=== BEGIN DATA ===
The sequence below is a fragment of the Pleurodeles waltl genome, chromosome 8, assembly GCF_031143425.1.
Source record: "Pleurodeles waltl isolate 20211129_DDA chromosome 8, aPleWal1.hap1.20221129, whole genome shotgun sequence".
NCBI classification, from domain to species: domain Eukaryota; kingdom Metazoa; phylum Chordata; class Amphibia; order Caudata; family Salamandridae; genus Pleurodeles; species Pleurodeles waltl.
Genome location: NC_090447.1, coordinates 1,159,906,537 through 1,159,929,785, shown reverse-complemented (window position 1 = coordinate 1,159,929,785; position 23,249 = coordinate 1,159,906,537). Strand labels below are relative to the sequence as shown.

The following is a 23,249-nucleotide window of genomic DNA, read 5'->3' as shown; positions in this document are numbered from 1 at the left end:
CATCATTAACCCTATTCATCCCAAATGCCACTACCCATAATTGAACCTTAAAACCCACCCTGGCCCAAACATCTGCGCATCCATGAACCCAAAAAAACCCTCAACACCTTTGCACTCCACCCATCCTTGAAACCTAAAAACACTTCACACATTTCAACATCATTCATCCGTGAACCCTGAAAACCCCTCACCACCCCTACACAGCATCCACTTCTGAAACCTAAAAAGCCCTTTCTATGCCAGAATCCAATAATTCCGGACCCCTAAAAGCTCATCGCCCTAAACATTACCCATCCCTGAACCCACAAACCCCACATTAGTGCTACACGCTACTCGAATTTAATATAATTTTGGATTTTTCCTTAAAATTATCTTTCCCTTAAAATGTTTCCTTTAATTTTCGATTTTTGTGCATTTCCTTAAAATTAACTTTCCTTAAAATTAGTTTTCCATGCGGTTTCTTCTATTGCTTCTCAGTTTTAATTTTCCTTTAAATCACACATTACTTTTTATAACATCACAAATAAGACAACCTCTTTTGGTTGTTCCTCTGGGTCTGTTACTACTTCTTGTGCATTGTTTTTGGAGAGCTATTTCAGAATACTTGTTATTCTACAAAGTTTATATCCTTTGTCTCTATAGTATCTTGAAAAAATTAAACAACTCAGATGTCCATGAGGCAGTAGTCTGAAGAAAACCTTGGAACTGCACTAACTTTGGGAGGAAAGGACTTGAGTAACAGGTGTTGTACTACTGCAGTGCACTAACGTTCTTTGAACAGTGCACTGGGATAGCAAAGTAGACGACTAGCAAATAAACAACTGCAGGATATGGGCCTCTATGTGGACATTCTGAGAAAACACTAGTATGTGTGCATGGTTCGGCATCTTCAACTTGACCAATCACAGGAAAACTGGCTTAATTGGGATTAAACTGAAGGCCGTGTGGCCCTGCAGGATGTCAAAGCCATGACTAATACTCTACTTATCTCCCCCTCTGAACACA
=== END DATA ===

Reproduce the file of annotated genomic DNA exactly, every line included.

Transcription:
The sequence below is a fragment of the Pleurodeles waltl genome, chromosome 8, assembly GCF_031143425.1.
Source record: "Pleurodeles waltl isolate 20211129_DDA chromosome 8, aPleWal1.hap1.20221129, whole genome shotgun sequence".
NCBI classification, from domain to species: domain Eukaryota; kingdom Metazoa; phylum Chordata; class Amphibia; order Caudata; family Salamandridae; genus Pleurodeles; species Pleurodeles waltl.
Genome location: NC_090447.1, coordinates 1,159,906,537 through 1,159,929,785, shown reverse-complemented (window position 1 = coordinate 1,159,929,785; position 23,249 = coordinate 1,159,906,537). Strand labels below are relative to the sequence as shown.

The following is a 23,249-nucleotide window of genomic DNA, read 5'->3' as shown; positions in this document are numbered from 1 at the left end:
CATCATTAACCCTATTCATCCCAAATGCCACTACCCATAATTGAACCTTAAAACCCACCCTGGCCCAAACATCTGCGCATCCATGAACCCAAAAAAACCCTCAACACCTTTGCACTCCACCCATCCTTGAAACCTAAAAACACTTCACACATTTCAACATCATTCATCCGTGAACCCTGAAAACCCCTCACCACCCCTACACAGCATCCACTTCTGAAACCTAAAAAGCCCTTTCTATGCCAGAATCCAATAATTCCGGACCCCTAAAAGCTCATCGCCCTAAACATTACCCATCCCTGAACCCACAAACCCCACATTAGTGCTACACGCTACTCGAATTTAATATAATTTTGGATTTTTCCTTAAAATTATCTTTCCCTTAAAATGTTTCCTTTAATTTTCGATTTTTGTGCATTTCCTTAAAATTAACTTTCCTTAAAATTAGTTTTCCATGCGGTTTCTTCTATTGCTTCTCAGTTTTAATTTTCCTTTAAATCACACATTACTTTTTATAACATCACAAATAAGACAACCTCTTTTGGTTGTTCCTCTGGGTCTGTTACTACTTCTTGTGCATTGTTTTTGGAGAGCTATTTCAGAATACTTGTTATTCTACAAAGTTTATATCCTTTGTCTCTATAGTATCTTGAAAAAATTAAACAACTCAGATGTCCATGAGGCAGTAGTCTGAAGAAAACCTTGGAACTGCACTAACTTTGGGAGGAAAGGACTTGAGTAACAGGTGTTGTACTACTGCAGTGCACTAACGTTCTTTGAACAGTGCACTGGGATAGCAAAGTAGACGACTAGCAAATAAACAACTGCAGGATATGGGCCTCTATGTGGACATTCTGAGAAAACACTAGTATGTGTGCATGGTTCGGCATCTTCAACTTGACCAATCACAGGAAAACTGGCTTAATTGGGATTAAACTGAAGGCCGTGTGGCCCTGCAGGATGTCAAAGCCATGACTAATACTCTACTTATCTCCCCCTCTGAACACA